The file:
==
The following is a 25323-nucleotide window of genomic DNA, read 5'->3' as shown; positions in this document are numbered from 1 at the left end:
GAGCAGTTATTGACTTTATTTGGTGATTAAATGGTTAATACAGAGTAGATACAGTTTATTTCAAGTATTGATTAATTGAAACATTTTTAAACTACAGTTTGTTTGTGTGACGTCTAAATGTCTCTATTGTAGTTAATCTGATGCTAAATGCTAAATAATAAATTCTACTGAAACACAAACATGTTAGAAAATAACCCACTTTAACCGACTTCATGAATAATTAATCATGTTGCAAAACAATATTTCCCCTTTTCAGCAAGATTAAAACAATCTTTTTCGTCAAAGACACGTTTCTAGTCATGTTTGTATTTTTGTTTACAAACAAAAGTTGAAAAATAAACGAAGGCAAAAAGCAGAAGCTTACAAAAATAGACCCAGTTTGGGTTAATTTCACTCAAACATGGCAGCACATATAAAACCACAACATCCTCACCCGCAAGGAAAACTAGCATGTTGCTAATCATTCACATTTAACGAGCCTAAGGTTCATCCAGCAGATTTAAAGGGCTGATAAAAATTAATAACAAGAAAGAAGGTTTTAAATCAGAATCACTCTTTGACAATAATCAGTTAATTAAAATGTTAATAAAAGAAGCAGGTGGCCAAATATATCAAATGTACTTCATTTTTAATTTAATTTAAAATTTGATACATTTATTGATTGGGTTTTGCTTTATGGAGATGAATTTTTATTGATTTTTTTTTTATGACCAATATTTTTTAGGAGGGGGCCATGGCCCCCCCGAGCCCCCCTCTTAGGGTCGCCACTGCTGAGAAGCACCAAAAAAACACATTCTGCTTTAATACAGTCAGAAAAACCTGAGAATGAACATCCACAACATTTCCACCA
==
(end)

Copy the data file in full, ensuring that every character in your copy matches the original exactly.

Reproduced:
The following is a 25323-nucleotide window of genomic DNA, read 5'->3' as shown; positions in this document are numbered from 1 at the left end:
GAGCAGTTATTGACTTTATTTGGTGATTAAATGGTTAATACAGAGTAGATACAGTTTATTTCAAGTATTGATTAATTGAAACATTTTTAAACTACAGTTTGTTTGTGTGACGTCTAAATGTCTCTATTGTAGTTAATCTGATGCTAAATGCTAAATAATAAATTCTACTGAAACACAAACATGTTAGAAAATAACCCACTTTAACCGACTTCATGAATAATTAATCATGTTGCAAAACAATATTTCCCCTTTTCAGCAAGATTAAAACAATCTTTTTCGTCAAAGACACGTTTCTAGTCATGTTTGTATTTTTGTTTACAAACAAAAGTTGAAAAATAAACGAAGGCAAAAAGCAGAAGCTTACAAAAATAGACCCAGTTTGGGTTAATTTCACTCAAACATGGCAGCACATATAAAACCACAACATCCTCACCCGCAAGGAAAACTAGCATGTTGCTAATCATTCACATTTAACGAGCCTAAGGTTCATCCAGCAGATTTAAAGGGCTGATAAAAATTAATAACAAGAAAGAAGGTTTTAAATCAGAATCACTCTTTGACAATAATCAGTTAATTAAAATGTTAATAAAAGAAGCAGGTGGCCAAATATATCAAATGTACTTCATTTTTAATTTAATTTAAAATTTGATACATTTATTGATTGGGTTTTGCTTTATGGAGATGAATTTTTATTGATTTTTTTTTTATGACCAATATTTTTTAGGAGGGGGCCATGGCCCCCCCGAGCCCCCCTCTTAGGGTCGCCACTGCTGAGAAGCACCAAAAAAACACATTCTGCTTTAATACAGTCAGAAAAACCTGAGAATGAACATCCACAACATTTCCACCA